Trainer, author, and fitness model Kirk Charles, NASM-CPT CES, knows that as you get older, life can get more complicated. But that shouldn’t prevent you from being on top of your game. He’ll help to answer the tough training questions that come with age so you too can be Fit Beyond 40.
Many of my older male clients have tried a yoga class or two in their lives, or they’ve at least tagged along with a partner. Some of these men vow to never to go back—but not because they’re bored. The level of difficulty is what scares them. I know firsthand how devastating it can be to see someone next to you effortlessly going from pose to pose while you’re in pain at every moment. If you’re in that boat, there are a few simple poses you can do at home to build strength and release tension without suffering through an entire class. The upward facing dog is one that I like to do because it works your entire body and gives you the confidence to work on other poses. But don’t let the pose’s simplicity fool you. There’s more to it than you may think—and the benefits of doing it properly can be priceless.
“The upward facing dog pose rejuvenates the spine and is especially recommended for people suffering from stiff back,” says Zaeem Zaidi, Yoga Therapist and Instructor at MyYogaTeacher. “The movement is suitable for persons with lumbago, sciatica, and those suffering from slipped or prolapsed discs of the spine. The pose strengthens the spine.”
To set up, lie face-down on your floor with your legs fully extended. The dorsum (tops of your feet), thighs, abs, and chest should be flat on the floor, with your head facing up. Place your palms flat on the floor slightly below chest level, with your arms close to your sides. Squeeze your shoulder blades together and pull your shoulders back and down to open up your chest. Press your dorsum into the floor and squeeze your glutes to engage your core. Then, gently raise your head and chest by arching your back and extending your arms. Lock out your elbows, with the pits of your elbows and your biceps facing forward, raising your thighs off the ground. Lastly, lift head toward the ceiling and look up. Your only points of contact with the floor should be your palms and dorsum.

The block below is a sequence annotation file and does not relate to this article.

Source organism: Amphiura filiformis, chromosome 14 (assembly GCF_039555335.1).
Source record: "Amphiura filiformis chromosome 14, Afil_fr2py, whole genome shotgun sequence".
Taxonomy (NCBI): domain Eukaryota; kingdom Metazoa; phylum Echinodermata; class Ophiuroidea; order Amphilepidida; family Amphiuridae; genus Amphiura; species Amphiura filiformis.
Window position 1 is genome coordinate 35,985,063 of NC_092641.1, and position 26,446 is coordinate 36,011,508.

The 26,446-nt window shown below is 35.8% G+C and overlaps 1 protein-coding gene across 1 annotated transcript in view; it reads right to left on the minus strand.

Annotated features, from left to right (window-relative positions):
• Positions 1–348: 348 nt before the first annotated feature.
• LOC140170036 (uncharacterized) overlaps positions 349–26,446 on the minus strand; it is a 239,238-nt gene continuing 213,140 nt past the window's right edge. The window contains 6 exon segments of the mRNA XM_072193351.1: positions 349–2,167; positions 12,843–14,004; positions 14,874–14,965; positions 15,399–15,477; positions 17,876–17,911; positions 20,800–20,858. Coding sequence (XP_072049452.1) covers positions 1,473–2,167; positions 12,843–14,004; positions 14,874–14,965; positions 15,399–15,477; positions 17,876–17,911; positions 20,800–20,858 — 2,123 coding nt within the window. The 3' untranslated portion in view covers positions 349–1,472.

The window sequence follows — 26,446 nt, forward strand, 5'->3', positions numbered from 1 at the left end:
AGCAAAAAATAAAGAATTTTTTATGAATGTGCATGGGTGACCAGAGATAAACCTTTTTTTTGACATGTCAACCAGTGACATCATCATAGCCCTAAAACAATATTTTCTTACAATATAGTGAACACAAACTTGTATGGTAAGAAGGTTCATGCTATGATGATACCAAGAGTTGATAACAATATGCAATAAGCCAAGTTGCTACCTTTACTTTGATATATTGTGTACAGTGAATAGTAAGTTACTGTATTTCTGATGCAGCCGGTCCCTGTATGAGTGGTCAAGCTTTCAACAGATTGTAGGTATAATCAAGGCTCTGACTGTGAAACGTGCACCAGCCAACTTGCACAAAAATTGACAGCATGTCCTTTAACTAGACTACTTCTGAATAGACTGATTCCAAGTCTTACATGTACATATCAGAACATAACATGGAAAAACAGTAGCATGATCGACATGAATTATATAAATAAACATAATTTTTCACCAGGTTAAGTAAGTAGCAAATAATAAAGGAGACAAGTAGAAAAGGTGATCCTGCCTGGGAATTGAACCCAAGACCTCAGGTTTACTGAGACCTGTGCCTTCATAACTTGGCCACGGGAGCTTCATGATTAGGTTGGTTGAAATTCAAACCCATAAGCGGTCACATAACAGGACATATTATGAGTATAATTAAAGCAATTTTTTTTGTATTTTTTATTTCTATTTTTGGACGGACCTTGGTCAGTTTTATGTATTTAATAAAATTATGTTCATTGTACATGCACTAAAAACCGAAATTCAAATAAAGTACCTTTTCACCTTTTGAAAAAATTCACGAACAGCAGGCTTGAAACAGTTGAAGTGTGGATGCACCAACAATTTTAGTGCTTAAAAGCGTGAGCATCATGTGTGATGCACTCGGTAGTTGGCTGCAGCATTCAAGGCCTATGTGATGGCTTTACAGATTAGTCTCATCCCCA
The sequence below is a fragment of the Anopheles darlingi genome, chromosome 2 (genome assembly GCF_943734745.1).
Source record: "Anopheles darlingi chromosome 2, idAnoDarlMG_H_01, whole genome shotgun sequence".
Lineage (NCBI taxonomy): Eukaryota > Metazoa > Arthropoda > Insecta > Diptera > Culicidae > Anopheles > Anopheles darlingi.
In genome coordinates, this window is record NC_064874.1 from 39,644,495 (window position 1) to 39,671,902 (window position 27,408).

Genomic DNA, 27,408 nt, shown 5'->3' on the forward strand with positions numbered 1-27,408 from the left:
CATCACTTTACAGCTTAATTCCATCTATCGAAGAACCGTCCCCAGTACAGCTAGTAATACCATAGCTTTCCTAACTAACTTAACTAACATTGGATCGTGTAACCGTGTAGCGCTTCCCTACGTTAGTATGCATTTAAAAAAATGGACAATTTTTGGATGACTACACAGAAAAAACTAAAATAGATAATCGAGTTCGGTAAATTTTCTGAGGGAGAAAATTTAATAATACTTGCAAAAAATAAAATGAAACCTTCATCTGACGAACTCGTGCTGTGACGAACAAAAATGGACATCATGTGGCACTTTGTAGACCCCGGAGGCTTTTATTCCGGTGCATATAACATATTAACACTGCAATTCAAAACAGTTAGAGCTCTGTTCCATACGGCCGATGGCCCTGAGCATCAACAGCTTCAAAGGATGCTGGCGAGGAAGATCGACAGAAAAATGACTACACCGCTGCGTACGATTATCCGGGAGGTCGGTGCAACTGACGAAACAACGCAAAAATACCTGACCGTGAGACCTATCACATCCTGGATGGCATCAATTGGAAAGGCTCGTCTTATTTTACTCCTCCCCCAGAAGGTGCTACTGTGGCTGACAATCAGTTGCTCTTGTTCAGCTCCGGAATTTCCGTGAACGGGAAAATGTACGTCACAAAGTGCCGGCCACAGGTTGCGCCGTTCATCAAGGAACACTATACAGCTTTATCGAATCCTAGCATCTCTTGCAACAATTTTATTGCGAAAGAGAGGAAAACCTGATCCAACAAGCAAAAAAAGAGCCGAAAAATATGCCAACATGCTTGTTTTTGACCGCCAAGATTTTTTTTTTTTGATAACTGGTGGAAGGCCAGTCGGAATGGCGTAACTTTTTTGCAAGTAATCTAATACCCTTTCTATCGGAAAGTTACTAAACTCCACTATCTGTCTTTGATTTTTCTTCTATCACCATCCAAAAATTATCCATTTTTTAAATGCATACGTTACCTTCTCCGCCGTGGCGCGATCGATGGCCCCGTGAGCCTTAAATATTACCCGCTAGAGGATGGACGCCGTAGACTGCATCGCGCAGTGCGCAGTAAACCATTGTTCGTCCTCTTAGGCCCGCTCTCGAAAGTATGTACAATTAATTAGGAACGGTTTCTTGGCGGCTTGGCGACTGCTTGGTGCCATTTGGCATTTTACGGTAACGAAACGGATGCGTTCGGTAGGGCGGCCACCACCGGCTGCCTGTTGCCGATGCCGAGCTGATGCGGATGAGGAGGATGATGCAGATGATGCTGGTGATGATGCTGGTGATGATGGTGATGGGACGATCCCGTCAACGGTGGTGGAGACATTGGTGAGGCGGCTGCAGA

One of the biggest mistakes many have with the upward facing dog is failing to maintain the proper posture. Many older men let their bodies sag with their hips dropping too low, leaving their legs out of the equation. If your wrists hurt from bearing your weight, position them slightly forward while doing the pose. If that doesn’t work, give them rest.
To start building strength and stamina, try the pose for 5 to 10 seconds at a time, keeping your posture on point. Once you’ve gotten used to the movement, you can use it within flows with other poses, as a back stretch or warmup, and more.
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